To clean the air in Denver and the Front Range, a better understanding of emissions through expanded monitoring resources is needed. This summer, Colorado passed Senate Bill 204, aimed at enhancing the state’s ability to improve air quality and protect public health and the environment by providing CDPHE’s Air Pollution Control Division with new resources for monitoring, inspection, and enforcement. The law increases the capacity to monitor air pollution sources, resulting in informing better emissions reduction strategies, better tracking of oil and gas leaks, and advancing science and research through data collection.
The pandemic-driven clearing of Denver’s brown cloud was temporary, but does it have it be? As the economy continues to open up, traffic returns to normal, and Coloradans’ behavior starts to resemble life before the pandemic, there is an opportunity to consider what individual, community, and societal changes can ensure healthier, cleaner skies are with us for the long-term.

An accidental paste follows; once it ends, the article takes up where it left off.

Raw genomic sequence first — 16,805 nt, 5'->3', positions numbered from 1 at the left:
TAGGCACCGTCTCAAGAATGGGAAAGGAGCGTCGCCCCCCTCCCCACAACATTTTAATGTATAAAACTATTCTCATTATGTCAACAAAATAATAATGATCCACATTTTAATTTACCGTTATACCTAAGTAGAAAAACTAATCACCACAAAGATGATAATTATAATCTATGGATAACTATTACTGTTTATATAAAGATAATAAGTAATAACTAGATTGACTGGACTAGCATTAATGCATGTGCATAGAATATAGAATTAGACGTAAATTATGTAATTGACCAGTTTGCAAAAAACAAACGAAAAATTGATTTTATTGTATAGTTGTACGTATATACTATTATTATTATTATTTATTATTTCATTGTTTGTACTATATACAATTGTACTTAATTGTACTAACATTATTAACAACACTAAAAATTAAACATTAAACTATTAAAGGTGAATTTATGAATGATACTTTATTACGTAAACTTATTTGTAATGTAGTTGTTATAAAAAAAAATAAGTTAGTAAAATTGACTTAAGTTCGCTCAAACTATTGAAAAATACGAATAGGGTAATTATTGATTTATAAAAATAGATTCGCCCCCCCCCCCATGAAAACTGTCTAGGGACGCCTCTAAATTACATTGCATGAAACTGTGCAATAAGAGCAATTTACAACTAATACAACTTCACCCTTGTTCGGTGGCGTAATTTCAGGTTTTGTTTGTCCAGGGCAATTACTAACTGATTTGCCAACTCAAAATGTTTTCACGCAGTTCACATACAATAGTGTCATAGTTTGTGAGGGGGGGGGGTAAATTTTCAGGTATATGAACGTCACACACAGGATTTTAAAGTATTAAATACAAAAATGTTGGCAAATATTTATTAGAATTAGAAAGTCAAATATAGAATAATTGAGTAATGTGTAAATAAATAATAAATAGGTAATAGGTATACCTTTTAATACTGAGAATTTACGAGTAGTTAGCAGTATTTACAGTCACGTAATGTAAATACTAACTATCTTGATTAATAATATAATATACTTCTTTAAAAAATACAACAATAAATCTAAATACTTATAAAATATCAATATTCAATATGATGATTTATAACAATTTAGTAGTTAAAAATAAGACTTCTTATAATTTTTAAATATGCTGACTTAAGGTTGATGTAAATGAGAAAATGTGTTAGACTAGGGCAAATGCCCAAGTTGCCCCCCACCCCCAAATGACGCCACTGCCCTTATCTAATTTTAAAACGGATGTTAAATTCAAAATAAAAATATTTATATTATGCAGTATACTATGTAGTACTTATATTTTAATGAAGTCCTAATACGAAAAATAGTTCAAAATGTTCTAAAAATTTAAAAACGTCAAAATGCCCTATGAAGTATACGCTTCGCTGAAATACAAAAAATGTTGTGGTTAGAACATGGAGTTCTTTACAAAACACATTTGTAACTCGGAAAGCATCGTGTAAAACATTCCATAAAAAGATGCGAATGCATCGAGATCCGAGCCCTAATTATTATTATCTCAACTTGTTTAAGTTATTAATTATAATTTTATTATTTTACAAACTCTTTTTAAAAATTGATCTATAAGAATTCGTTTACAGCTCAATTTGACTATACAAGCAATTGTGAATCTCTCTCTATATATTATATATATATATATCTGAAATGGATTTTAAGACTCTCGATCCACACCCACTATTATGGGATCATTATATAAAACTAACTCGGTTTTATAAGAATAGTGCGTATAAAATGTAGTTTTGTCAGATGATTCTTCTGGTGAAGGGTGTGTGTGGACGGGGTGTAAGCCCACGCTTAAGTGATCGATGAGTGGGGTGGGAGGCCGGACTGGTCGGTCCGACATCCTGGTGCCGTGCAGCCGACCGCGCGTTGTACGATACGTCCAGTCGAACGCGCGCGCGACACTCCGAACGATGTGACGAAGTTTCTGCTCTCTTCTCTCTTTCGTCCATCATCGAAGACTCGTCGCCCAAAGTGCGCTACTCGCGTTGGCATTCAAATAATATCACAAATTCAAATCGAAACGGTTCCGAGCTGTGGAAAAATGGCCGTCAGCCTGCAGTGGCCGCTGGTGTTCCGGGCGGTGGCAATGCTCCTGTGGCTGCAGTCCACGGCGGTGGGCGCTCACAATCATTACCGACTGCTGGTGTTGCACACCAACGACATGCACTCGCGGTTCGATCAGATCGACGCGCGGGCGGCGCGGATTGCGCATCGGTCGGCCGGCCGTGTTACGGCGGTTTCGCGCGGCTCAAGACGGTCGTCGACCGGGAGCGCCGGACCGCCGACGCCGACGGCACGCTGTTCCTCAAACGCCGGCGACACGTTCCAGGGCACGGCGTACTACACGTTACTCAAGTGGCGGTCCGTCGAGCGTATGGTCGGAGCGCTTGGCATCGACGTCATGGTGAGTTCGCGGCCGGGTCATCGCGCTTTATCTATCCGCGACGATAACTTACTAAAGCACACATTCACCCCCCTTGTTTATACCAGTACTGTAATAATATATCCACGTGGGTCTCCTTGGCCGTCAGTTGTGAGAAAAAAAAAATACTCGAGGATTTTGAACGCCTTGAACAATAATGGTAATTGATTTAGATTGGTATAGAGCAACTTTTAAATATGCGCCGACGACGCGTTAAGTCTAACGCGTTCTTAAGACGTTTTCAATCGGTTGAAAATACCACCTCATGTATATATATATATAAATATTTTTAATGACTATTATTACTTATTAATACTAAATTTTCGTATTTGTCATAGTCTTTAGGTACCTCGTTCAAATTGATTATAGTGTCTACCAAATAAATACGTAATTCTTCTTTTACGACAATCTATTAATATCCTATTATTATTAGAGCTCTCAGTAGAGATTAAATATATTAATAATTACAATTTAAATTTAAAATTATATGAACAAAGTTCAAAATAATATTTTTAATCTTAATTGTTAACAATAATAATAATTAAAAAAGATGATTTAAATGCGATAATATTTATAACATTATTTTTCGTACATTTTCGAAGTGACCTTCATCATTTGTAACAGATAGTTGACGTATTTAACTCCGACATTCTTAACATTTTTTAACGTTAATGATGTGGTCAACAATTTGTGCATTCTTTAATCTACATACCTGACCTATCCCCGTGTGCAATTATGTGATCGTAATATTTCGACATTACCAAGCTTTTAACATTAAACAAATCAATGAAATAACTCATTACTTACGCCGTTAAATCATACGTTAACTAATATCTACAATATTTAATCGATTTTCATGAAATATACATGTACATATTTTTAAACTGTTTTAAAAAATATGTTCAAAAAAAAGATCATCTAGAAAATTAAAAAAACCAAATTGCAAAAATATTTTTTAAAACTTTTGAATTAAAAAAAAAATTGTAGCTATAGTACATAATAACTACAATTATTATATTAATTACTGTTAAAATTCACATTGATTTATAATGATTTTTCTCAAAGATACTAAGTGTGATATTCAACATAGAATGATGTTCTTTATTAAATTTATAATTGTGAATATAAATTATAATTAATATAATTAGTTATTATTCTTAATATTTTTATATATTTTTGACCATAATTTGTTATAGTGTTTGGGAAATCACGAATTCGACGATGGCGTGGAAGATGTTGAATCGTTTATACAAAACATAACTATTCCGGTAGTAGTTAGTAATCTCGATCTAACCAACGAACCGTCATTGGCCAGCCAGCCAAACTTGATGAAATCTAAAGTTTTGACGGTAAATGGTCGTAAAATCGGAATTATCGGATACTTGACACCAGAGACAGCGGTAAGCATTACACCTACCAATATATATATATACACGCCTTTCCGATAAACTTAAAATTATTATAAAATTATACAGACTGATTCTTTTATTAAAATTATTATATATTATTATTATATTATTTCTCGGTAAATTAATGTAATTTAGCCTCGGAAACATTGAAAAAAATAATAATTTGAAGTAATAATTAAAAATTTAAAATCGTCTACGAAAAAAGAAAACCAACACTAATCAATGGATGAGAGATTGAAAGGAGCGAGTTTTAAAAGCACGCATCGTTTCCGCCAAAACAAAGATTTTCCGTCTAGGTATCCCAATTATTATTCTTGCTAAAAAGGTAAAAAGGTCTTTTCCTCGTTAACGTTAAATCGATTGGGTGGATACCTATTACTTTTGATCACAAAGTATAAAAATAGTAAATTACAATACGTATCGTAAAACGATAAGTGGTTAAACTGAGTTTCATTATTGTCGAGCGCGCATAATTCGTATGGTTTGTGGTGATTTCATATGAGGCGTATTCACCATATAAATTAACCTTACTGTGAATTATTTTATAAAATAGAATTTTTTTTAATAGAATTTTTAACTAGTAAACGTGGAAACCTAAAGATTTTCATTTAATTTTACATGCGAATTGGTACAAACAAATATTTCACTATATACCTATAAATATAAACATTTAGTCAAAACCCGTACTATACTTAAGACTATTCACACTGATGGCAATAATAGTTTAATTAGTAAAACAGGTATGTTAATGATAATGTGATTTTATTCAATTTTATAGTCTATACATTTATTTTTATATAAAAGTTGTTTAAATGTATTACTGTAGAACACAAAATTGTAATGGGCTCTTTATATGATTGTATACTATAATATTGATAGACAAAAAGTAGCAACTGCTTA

For the last decade, Colorado has been headed in the right direction for some – but not all – air pollutants. But the blue skies of spring 2020 were a reminder that there is room for significant improvement.
Looking ahead, employers, policymakers, and local leaders all have a role in reducing emissions. This might look like employers continuing to encourage hybrid or full-telecommuting, policymakers transitioning Colorado to renewable energy, and people retaining the healthy habits they might have developed during lockdown, such as walking and biking more and taking fewer unnecessary car trips.
Taking steps to clean Colorado’s air will not be without challenges. But the pandemic and its aftermath have presented a unique time to pause, take a deep breath, and work through the challenges today so all Coloradans can breathe easier tomorrow.